On 3 April 2020, OECD issued guidance to prevent such consequences on (1) permanent establishment, (2) tax residency, and (3) cross-border workers taxation.
When an employee works remotely from a country that is not the country of residence of the company employing him/her, there would be a risk that the tax authorities of the employee's country of residence would recognize a permanent establishment of the company and, consequently, tax a part of the company's profit.
It should be noted that the permanent establishment is defined by the international tax treaties as (i) a fixed place of business having a certain degree of permanence and available to the enterprise, or (ii) a dependant person acting on behalf of the company and has an authority, in his/her country of residence, to habitually conclude contracts on behalf of the company.
The OECD stated that "the exceptional and temporary change of the location where employees exercise their employment because of the COVID-19 crisis, such as working from home, should not create new permanent establishments for the employer". Besides, "an employee’s or agent’s activity in a State is unlikely to be regarded as habitual if he or she is only working at home in that State for a short period because of force majeure and/or government directives extraordinarily impacting his or her normal routine".
Consequently, no permanent establishment should be characterised because of the lack of (i) disposal of the employee's location and (ii) a sufficient degree of permanency.
Concerning the construction sites, in general, they will constitute a permanent establishment when they last more than 12 months. The OECD specified that the temporarily interruption due to the COVID-19 crisis should be including in the determination of the duration of the site.
The restrictive measures taken by governments may also result in:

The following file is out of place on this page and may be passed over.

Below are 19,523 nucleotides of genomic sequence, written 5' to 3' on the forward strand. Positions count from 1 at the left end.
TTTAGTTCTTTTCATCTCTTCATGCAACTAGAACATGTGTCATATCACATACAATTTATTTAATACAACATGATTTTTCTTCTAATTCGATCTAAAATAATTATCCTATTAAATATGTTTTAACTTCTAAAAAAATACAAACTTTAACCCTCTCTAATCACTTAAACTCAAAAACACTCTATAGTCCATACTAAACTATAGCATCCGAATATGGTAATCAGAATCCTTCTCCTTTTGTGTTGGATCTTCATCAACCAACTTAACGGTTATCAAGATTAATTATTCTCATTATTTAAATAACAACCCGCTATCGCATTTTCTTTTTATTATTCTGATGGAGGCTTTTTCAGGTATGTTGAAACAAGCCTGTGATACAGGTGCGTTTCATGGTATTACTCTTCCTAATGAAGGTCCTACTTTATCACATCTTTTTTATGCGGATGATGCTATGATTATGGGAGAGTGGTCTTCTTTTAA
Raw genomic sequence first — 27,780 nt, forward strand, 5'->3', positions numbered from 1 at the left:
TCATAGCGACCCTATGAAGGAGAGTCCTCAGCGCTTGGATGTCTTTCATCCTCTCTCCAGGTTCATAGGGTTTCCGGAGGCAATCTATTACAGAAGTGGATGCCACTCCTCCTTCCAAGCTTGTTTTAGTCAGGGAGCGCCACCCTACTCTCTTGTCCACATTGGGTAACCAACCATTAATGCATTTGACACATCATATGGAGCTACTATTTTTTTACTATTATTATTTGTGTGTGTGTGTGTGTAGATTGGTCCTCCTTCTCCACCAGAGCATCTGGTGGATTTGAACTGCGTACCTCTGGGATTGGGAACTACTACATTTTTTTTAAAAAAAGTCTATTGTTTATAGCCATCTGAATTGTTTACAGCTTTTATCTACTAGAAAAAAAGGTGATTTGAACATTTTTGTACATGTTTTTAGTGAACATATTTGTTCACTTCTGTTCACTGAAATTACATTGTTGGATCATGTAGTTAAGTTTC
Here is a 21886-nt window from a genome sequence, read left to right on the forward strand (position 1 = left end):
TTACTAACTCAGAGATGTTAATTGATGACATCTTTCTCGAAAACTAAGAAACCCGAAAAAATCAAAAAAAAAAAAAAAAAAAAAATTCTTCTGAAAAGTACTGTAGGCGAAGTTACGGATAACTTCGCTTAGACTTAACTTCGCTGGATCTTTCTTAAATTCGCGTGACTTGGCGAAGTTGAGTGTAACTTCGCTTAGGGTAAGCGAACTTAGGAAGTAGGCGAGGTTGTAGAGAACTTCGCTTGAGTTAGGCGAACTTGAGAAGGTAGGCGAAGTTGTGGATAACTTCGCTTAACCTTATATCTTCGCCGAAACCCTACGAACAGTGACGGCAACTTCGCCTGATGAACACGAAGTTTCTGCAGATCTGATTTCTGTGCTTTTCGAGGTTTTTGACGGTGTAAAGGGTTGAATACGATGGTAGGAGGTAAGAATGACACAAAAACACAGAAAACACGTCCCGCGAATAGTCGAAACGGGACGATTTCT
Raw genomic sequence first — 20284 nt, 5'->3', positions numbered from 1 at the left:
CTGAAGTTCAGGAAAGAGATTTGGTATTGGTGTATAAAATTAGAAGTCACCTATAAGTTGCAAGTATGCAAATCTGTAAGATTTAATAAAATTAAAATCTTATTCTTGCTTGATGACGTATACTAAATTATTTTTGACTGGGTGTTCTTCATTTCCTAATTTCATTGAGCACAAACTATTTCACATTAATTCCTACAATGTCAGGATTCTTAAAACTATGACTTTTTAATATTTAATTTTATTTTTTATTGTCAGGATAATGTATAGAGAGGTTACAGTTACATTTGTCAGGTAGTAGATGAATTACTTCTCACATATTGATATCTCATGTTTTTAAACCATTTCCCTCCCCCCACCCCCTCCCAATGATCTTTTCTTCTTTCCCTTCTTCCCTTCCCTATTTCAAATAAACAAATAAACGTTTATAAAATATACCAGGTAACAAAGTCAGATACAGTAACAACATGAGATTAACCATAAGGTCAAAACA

(i) a change of the directors' place of effective management and consequently a change of company's residence; and
(ii) a change of individual's residence. Indeed, a person can be away from his/her home and get retained in this state due to Covid-19 crisis, or a person working in a country where he/she acquired the residence status may be forced to go back to his/her previous home country because of Covid-19 crisis.
The OECD stated that the temporary dislocation due to Covid-19 crisis should have no tax residence implication.
Concerning individuals' tax residency, in a recent publication, the French tax authorities stated that a temporary stay in France as a result of confinement in France or travel restrictions decided by the country of residence will not impact the individual's tax residency.
When a state grants subsidy to companies to maintain the employees' payroll during the Covid-19 crisis, the salaries received by the employees will be subject to taxation in the state where they used to be employed or to work in.
In the same way, the French tax authorities have stated in a press release dated 19 March 2020 that, in agreement with Germany, Switzerland, Belgium and Luxembourg, the teleworking will not impact the tax regime applicable to cross-border workers.
However, contrary to other countries (e.g. the UK or Australia), the French tax authorities have not published other statement. Thus, broader guidelines would be appreciated especially when the tax treaty concluded with another country does not follow the OECD model.
Authored by Xenia Legendre